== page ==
Dr. Iain MacKinnon, “belong(s) to the Isle of Skye. I’m from a crofting family. I’m a Gael. And most of my work is trying to figure out what that might mean, personally as well as culturally. At the moment, that work has taken me to Coventry University, where I work as a researcher in the governance of land and natural resources at the Center for Agroecology, Water and Resilience that they have there.”
Published in In Motion Magazine February 4, 2018
How Our Food System Is Going To Develop:
The Question of Community and Cooperation in the Countryside
Interview with Joanna Bojczewska. “I’m a farmer and I have a small micro-growing project where I produce a variety of vegetables and preserves on a small scale and I sell them to a local cooperative and a local farmer’s market.”
Published in In Motion Magazine October 14, 2017
Chair of the Scottish Crofting Federation
A Hegemony of Helping and Looking Out for People
Kyle of Lochalsh, Ross and Cromarty, Scotland
Interview with Fiona Mandeville, a crofter, and chair of the Scottish Crofting Federation (SCF). Crofters are independent small family farmers who rent land in perpetuity from local estates. As individuals or families, they raise livestock and grow crops on the land in-by their homes, and communally share and work grazing land. In the interview, Mandeville talks about communal farming, the Clearances and the Crofters’ Wars, land reform, the role of women in crofting, and the stewardship of Scottish landscapes.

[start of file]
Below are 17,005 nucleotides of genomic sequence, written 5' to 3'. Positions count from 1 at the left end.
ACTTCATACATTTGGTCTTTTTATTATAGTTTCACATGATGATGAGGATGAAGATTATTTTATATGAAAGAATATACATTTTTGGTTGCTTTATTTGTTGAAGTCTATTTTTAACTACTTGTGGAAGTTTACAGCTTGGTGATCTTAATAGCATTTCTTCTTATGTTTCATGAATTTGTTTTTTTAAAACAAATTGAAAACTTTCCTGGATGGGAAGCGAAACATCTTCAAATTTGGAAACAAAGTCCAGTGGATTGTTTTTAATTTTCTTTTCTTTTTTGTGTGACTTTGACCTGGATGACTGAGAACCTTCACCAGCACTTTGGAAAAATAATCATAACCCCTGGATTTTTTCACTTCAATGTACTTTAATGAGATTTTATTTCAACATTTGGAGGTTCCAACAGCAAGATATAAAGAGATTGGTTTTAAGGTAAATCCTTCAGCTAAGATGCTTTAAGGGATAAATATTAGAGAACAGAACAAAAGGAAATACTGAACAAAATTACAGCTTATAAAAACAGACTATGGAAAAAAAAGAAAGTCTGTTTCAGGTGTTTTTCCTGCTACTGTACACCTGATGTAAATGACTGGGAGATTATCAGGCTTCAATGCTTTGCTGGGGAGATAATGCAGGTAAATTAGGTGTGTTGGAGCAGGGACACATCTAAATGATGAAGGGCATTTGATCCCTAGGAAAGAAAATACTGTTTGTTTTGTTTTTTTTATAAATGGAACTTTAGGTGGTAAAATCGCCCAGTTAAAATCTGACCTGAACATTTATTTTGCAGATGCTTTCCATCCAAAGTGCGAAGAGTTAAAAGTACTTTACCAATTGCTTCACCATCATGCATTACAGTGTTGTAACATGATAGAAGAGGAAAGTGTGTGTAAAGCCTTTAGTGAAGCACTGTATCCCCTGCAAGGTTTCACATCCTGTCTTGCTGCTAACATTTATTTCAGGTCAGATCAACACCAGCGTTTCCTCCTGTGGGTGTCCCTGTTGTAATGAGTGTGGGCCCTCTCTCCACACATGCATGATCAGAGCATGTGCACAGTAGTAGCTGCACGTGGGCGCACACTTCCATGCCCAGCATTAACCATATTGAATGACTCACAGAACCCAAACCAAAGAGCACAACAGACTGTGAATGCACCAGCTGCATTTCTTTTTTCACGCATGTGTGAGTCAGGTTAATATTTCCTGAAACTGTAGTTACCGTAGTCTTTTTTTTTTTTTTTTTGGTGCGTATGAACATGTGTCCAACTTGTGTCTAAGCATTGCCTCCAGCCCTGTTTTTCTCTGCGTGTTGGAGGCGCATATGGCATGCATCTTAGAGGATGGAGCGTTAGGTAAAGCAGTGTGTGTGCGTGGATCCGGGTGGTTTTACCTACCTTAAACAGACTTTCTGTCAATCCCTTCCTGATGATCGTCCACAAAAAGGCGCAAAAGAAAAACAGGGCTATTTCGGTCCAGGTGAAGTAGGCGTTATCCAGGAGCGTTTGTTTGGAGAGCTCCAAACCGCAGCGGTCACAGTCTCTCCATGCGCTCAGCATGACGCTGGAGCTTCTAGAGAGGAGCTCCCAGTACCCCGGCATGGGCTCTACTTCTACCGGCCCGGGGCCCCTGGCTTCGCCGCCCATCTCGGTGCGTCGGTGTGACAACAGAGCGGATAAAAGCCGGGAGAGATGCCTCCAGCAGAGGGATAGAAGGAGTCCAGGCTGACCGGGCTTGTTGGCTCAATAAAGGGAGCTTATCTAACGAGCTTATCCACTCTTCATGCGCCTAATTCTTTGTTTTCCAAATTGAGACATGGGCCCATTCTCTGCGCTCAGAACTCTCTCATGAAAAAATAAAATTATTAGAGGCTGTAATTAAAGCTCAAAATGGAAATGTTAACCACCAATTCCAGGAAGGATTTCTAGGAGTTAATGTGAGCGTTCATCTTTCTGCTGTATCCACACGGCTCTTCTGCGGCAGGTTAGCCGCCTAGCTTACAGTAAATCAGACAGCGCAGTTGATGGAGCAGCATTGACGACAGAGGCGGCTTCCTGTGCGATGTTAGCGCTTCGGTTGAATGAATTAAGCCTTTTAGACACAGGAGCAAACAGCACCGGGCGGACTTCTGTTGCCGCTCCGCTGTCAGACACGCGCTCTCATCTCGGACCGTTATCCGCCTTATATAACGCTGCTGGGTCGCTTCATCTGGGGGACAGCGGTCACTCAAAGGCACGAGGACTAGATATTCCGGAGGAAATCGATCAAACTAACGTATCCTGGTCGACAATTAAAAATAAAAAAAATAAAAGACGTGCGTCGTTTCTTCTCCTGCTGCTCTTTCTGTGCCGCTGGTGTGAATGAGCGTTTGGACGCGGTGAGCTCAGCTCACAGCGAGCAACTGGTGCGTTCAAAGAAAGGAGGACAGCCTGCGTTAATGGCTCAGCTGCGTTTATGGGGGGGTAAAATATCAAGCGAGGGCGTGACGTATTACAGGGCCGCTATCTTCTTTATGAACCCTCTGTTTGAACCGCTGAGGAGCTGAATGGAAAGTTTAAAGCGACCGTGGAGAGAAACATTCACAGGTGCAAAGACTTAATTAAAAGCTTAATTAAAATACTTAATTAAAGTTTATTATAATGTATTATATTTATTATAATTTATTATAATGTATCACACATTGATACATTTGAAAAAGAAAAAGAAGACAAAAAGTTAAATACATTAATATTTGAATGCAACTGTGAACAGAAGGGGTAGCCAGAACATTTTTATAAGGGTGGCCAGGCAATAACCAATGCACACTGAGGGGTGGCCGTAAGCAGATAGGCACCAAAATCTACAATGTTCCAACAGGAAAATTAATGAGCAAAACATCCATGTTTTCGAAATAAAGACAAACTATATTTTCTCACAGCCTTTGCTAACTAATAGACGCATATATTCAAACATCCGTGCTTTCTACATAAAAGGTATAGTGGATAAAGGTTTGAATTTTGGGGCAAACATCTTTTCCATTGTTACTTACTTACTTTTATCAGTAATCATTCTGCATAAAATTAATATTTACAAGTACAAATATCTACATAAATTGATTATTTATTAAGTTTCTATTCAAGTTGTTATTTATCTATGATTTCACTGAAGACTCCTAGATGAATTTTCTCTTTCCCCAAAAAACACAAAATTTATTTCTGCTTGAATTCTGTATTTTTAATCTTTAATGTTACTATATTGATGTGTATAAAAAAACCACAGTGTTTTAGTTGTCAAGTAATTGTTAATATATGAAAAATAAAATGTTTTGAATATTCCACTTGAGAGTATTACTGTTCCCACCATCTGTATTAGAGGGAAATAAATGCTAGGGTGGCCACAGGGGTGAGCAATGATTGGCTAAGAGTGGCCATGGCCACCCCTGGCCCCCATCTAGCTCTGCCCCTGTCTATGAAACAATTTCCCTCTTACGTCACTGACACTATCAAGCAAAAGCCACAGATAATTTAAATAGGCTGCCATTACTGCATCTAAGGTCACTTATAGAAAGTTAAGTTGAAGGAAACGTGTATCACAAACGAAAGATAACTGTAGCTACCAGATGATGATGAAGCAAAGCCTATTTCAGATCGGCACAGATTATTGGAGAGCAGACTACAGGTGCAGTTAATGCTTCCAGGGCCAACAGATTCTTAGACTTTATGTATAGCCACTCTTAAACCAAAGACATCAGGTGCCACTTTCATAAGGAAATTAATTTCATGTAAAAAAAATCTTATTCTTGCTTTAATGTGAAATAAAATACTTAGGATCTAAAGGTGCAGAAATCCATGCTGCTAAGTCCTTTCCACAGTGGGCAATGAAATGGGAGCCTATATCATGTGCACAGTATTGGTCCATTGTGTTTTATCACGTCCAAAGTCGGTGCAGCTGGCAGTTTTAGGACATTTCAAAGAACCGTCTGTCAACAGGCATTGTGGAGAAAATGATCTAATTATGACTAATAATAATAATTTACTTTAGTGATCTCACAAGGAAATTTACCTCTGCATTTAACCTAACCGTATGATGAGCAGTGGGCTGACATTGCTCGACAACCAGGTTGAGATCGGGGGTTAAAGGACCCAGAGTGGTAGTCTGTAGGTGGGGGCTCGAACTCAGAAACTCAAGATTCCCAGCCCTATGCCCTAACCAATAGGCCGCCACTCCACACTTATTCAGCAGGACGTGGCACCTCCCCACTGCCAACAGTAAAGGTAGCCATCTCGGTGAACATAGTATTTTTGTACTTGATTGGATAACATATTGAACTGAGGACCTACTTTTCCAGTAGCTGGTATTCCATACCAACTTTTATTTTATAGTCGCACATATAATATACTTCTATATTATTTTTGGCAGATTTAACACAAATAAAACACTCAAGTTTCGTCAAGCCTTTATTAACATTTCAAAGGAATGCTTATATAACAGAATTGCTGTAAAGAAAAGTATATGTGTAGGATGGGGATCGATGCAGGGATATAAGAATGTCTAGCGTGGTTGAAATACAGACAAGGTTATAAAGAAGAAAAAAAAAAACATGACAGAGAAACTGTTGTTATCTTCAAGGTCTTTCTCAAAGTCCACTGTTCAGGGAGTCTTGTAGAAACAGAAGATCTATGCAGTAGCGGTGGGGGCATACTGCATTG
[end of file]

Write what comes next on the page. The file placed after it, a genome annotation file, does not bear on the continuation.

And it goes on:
Published in In Motion Magazine September 25, 2017
Co-directors of the International Coalition to Protect the Polish Countryside (ICPPC)
The Small and Middle Family Farm: A Base for Poland to be Independent, and a Base for Good Quality Food
Lopata and Rose discuss the organizing efforts and circumstances of Polish farmers after Poland’s entry into the European Union. They have struggled against a systematic destruction of small- and middle-sized farmer’s processing facilities and local markets, corporate land grabbing, and the attempted influx of GMOs. At same time, they practice and advocate for local self-sufficiency in food and energy.
Published in In Motion Magazine July 31, 2017
Political Deputy Minister of the Council of Indigenous Peoples
Reconstitute Different Tribes, Different Peoples in Taiwan